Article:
Bicyclists are accustomed to being marginalized in the media. Especially the broadcast media, which almost never features bicycling in plots, settings, storylines, or characters. Television news enthusiastically covers every gas price hike or traffic situation affecting motorists, which is understandable considering that a huge percentage of TV advertising revenue comes from car makers, oil companies, tire manufacturers, vehicle insurers, and auto loan companies. Just count the commercials next time you watch.
The print media is only slightly better, for instance with recent articles in the San Francisco Chronicle, Christian Science Monitor, or the Sacramento Bee. But for the most part, unless bicyclists are killed on the road, impeding car traffic with Critical Mass, or winning the Tour de France, bicycling is largely invisible in the American media. (An interesting exception I've seen are commercials for suburban retirement communities featuring smiling, bike-riding senior couples--bicycling being emblamatic of happy active lifestyles.)
The situation may be even worse in cinema. Generally, when bicyclists appear on celluloid, they are presented as marginal outcasts or eccentrics. In films such as The 40-Year-Old Virginor In & Out(1997, starring Kevin Kline), the films use bike commuting to accentuate the main character's idiosyncrasy. Or the so-bad-it's-hilarious 1986 Kevin Bacon vehicle, Quicksilver, which manages to insult both stockbrokers and bike messengers in one swoop. In The Wizard of Oz, what does the Wicked Witch ride when she's not on her broom? A bicycle (as her Kansas alter-ego).
There have been a few outstanding bicycling films, to be sure. My favorites include the standout classic Academy Award-winning Breaking Away (1979, directed by Peter Yates and starring a young Dennis Quaid), the great bike racing film American Flyers (1985, directed by John Badham, starring a young Kevin Costner), and the outstanding French-Canadian film 2 Seconds (2000, directed by Manon Briand). These films feature bicycling as an important component of personal growth or recovery, and are obviously made by people with an authentic understanding and appreciation of bicycling.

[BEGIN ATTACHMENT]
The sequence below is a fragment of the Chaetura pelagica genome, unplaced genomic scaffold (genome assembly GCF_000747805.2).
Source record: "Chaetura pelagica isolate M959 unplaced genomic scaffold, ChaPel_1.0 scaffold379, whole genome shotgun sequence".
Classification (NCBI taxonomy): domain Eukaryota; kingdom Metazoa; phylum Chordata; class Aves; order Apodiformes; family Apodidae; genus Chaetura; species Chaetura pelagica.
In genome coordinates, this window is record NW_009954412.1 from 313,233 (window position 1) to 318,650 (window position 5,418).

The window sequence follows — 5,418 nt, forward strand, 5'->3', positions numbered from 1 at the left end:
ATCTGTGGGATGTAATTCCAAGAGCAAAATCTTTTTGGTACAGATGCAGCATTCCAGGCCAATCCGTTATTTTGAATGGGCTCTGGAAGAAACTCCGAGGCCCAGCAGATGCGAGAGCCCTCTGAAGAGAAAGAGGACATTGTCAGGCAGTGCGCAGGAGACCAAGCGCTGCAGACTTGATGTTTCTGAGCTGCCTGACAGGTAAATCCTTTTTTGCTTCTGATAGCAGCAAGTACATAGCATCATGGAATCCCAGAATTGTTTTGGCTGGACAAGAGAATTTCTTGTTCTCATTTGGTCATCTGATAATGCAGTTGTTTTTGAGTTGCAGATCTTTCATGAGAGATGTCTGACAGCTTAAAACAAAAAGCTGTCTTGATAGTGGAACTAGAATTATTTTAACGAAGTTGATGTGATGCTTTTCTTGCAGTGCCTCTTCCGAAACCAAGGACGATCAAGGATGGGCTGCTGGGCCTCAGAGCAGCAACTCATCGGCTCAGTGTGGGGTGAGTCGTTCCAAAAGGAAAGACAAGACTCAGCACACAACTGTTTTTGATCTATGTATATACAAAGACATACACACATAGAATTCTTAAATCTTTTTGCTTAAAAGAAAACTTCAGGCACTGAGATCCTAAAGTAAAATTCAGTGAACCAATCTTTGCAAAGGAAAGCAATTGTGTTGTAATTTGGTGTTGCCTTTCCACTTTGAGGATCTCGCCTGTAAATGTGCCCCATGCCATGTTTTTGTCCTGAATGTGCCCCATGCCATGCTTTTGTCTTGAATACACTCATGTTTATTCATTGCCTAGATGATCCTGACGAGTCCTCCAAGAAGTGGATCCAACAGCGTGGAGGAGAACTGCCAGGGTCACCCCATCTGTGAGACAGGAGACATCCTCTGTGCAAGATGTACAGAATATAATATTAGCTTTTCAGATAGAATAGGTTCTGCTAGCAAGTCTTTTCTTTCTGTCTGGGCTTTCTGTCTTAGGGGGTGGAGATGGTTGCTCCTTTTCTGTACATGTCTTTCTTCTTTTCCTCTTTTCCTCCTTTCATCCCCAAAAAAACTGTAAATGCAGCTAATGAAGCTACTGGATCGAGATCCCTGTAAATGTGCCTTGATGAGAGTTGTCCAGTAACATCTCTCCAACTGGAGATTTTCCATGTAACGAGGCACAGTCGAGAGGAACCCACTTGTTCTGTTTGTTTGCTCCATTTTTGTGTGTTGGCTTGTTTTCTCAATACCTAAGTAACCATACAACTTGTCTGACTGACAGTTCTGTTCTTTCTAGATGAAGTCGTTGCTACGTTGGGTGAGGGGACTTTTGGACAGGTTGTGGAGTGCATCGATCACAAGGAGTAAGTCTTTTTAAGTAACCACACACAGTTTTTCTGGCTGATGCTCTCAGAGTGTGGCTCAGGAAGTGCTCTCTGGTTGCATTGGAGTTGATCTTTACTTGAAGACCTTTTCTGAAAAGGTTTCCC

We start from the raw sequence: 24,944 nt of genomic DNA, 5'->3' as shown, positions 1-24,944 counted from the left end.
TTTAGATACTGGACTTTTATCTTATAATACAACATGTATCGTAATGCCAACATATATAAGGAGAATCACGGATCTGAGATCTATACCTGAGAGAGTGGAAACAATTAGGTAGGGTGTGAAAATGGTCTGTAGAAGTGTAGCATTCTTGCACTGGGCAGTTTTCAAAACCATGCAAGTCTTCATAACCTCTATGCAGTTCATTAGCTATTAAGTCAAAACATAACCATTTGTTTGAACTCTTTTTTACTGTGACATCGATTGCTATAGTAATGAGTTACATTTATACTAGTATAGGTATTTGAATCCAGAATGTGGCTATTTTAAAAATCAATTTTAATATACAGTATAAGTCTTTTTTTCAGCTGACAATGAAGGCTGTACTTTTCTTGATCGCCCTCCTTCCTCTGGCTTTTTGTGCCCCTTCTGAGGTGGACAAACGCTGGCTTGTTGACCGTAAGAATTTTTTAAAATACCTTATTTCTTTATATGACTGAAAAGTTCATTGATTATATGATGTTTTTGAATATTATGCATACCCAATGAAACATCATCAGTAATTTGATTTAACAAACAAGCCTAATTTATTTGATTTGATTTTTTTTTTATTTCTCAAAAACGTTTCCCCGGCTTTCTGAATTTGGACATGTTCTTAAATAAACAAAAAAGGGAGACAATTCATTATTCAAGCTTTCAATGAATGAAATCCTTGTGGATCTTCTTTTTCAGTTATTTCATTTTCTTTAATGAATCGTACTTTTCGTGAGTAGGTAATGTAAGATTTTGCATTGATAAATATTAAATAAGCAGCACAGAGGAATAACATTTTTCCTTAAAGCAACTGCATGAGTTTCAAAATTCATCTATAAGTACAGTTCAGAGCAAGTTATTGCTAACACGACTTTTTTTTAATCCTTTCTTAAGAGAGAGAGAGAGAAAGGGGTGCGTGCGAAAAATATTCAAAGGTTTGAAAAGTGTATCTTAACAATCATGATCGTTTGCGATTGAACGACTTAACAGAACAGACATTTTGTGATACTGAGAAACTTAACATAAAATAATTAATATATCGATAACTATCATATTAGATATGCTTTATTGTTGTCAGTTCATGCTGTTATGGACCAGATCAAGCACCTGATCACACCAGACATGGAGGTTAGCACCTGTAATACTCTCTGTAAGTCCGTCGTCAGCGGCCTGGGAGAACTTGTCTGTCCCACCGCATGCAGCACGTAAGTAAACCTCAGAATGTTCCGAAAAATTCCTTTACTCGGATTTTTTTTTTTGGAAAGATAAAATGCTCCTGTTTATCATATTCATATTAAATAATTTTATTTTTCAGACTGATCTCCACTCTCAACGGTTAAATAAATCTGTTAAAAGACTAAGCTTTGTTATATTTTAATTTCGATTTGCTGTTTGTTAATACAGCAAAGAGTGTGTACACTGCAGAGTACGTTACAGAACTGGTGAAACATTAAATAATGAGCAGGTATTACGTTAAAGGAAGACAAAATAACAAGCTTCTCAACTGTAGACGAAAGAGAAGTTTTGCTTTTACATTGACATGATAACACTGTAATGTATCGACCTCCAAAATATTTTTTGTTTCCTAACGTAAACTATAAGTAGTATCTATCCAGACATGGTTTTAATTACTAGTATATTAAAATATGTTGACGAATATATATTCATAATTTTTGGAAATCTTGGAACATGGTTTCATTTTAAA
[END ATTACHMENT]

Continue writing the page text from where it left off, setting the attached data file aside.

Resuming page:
I was pleasantly surprised by the 1985 film The Man with One Red Shoe, in which Tom Hanks plays a bike-commuting classical violinist and composer who, in one scene, heroically rescues Lori Singer using his bike and a two by four.
There are, of course, a healthy handful of foreign films (The Bicycle Thief, Beijing Bicycle), documentary films (We Are Traffic! & Return of the Scorcher, Still We Ride), and animated films (The Triplets of Belleville, Pee-wee's Big Adventure) that present bicycling in a sympathetic light.
There are many young filmmakers out there producing short films on bikes or bicycling. Many of these films are featured in festivals, such as the acclaimed Bicycle Film Festival. I'm generally disappointed that many of these films are overly romanticized portrayals of bike racers or bike messengers--understandably appealing, perhaps, to younger cineastes. These difficult bike professions are important, but they represent a tiny minority of all bicyclists. And YouTube has an abundance of bike shorts.
There are many other films that feature bicycling, to be sure. But for the most part bicycling is sadly absent from Hollywood production. Send me your favorite bike film suggestions.
Visit: Dude, Where's Your Car? How not having a car became Hollywood shorthand for loser, Slate.com
Visit: MASSBike Film List
Visit: My "Breaking Away" Tribute Page, Diablo Scott's Bike Blog
Visit: Paul Dorn's Bike Commuting Tips Site